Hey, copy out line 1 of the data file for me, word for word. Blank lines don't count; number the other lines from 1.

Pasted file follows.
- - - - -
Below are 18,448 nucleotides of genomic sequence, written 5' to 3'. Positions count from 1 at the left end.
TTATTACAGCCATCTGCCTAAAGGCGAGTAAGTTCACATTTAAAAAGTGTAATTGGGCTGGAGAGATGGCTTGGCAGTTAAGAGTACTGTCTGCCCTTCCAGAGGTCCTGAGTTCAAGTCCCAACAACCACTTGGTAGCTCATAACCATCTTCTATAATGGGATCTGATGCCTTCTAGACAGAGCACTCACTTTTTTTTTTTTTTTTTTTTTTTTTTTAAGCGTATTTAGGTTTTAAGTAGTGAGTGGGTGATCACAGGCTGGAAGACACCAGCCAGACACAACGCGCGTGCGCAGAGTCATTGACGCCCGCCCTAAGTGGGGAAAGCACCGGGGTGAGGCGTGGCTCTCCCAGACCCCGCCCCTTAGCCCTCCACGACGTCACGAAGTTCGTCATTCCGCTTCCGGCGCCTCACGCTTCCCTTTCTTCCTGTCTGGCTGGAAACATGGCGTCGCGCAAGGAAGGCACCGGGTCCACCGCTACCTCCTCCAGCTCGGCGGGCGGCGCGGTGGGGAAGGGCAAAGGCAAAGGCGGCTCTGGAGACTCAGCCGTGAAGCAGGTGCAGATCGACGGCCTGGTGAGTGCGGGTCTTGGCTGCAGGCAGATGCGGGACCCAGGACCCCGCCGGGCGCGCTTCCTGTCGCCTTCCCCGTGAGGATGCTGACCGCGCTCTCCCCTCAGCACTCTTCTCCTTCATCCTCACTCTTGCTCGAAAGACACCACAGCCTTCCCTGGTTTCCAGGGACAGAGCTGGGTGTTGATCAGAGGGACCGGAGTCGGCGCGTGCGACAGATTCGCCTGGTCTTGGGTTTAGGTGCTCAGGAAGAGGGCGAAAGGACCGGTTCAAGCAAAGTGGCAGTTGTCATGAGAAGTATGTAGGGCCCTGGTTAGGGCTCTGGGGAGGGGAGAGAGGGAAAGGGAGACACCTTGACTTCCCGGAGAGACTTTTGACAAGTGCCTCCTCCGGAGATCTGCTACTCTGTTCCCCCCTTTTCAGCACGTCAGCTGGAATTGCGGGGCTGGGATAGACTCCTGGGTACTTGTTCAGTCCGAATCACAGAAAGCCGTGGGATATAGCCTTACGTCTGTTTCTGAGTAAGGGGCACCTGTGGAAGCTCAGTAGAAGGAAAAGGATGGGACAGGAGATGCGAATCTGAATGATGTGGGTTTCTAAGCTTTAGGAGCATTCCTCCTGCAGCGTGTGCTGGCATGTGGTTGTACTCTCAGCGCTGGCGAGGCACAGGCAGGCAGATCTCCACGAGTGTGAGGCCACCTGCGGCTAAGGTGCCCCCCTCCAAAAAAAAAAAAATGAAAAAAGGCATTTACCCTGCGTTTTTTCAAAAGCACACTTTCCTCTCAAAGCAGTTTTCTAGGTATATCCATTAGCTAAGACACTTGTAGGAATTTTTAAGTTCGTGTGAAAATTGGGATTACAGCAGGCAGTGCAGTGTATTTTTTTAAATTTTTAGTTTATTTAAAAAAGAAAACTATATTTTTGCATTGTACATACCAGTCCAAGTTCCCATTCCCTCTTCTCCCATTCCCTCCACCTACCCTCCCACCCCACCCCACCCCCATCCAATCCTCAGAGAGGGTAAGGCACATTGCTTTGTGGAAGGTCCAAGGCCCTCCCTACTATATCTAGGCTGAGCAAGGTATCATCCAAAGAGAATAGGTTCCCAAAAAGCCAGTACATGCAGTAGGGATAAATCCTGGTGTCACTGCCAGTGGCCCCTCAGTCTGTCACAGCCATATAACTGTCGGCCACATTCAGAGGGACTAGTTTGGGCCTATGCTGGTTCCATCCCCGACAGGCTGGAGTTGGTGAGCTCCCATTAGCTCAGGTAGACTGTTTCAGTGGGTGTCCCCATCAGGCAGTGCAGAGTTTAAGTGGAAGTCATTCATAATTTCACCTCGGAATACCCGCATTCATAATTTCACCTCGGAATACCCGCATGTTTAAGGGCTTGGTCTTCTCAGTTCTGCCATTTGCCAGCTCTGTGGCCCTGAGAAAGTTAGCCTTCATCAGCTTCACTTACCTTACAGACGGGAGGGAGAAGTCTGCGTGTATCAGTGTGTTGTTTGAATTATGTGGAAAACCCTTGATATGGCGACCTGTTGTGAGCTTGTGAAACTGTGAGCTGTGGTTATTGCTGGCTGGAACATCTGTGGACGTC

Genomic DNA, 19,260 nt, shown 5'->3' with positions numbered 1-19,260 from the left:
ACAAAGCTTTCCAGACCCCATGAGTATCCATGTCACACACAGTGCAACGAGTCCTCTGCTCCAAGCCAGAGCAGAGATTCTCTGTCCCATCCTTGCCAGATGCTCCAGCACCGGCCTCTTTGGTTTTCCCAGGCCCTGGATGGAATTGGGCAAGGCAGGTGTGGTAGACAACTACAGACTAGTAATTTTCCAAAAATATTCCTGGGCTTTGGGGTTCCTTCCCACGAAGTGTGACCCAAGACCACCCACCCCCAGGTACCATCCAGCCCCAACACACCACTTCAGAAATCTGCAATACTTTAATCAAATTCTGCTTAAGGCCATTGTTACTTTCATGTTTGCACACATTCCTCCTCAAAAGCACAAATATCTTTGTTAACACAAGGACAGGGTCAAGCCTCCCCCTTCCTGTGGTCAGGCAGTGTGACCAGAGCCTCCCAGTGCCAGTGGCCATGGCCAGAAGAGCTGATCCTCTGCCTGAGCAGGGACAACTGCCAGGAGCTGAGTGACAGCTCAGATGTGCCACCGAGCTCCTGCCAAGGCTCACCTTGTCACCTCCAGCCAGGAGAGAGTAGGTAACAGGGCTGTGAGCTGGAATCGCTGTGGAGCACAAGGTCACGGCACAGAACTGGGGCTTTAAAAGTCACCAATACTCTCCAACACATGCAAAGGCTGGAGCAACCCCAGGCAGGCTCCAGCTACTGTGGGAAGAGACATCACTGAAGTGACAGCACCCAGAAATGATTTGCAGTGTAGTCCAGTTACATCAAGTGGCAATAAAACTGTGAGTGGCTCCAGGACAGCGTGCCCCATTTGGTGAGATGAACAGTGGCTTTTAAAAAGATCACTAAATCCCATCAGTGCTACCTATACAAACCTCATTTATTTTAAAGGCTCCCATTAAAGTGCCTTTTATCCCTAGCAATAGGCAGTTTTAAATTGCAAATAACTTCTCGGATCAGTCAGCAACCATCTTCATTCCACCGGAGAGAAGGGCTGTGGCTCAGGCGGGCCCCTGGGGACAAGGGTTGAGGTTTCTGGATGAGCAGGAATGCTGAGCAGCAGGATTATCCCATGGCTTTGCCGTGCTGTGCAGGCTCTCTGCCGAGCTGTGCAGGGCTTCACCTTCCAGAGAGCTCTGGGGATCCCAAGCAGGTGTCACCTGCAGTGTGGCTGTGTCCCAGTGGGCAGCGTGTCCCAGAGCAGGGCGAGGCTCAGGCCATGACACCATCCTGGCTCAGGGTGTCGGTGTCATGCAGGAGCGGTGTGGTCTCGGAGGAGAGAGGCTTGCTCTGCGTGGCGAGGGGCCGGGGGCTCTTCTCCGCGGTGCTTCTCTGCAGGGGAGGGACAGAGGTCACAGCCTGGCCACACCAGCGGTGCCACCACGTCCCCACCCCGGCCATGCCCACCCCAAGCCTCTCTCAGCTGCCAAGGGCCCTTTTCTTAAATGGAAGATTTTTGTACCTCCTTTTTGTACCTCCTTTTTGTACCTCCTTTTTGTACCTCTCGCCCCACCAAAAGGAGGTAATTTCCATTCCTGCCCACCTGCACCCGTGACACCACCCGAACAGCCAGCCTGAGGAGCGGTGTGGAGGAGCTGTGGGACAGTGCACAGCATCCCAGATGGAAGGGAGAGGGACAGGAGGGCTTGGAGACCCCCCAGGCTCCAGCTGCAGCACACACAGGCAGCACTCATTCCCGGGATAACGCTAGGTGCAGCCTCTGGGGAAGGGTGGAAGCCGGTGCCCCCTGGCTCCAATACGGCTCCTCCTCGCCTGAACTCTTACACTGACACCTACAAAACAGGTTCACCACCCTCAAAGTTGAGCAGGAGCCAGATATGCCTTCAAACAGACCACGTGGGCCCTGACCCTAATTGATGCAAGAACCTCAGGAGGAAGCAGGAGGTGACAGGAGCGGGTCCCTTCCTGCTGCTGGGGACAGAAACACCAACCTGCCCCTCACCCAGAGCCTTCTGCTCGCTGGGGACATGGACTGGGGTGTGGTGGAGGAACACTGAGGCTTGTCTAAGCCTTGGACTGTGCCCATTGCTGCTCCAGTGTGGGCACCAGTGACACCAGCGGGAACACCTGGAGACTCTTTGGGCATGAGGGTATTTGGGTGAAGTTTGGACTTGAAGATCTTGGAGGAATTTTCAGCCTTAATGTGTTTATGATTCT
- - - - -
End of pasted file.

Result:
Below are 18,448 nucleotides of genomic sequence, written 5' to 3'. Positions count from 1 at the left end.